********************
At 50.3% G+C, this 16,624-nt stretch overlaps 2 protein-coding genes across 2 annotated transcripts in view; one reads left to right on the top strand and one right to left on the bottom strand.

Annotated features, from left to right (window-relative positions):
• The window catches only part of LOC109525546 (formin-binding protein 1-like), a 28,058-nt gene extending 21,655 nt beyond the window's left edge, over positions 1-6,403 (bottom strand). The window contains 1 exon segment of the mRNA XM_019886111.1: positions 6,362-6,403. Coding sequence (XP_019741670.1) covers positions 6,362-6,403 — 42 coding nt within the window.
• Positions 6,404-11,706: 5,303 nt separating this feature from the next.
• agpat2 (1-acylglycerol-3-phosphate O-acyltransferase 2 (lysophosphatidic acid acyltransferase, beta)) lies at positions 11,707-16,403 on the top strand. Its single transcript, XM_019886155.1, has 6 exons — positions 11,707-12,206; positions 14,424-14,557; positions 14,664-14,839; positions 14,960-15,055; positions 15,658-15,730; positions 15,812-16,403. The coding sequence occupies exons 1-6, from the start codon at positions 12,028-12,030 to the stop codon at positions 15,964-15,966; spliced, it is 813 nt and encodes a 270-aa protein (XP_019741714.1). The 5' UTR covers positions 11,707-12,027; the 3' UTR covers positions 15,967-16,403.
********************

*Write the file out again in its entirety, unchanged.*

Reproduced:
At 50.3% G+C, this 16,624-nt stretch overlaps 2 protein-coding genes across 2 annotated transcripts in view; one reads left to right on the top strand and one right to left on the bottom strand.

Annotated features, from left to right (window-relative positions):
• The window catches only part of LOC109525546 (formin-binding protein 1-like), a 28,058-nt gene extending 21,655 nt beyond the window's left edge, over positions 1-6,403 (bottom strand). The window contains 1 exon segment of the mRNA XM_019886111.1: positions 6,362-6,403. Coding sequence (XP_019741670.1) covers positions 6,362-6,403 — 42 coding nt within the window.
• Positions 6,404-11,706: 5,303 nt separating this feature from the next.
• agpat2 (1-acylglycerol-3-phosphate O-acyltransferase 2 (lysophosphatidic acid acyltransferase, beta)) lies at positions 11,707-16,403 on the top strand. Its single transcript, XM_019886155.1, has 6 exons — positions 11,707-12,206; positions 14,424-14,557; positions 14,664-14,839; positions 14,960-15,055; positions 15,658-15,730; positions 15,812-16,403. The coding sequence occupies exons 1-6, from the start codon at positions 12,028-12,030 to the stop codon at positions 15,964-15,966; spliced, it is 813 nt and encodes a 270-aa protein (XP_019741714.1). The 5' UTR covers positions 11,707-12,027; the 3' UTR covers positions 15,967-16,403.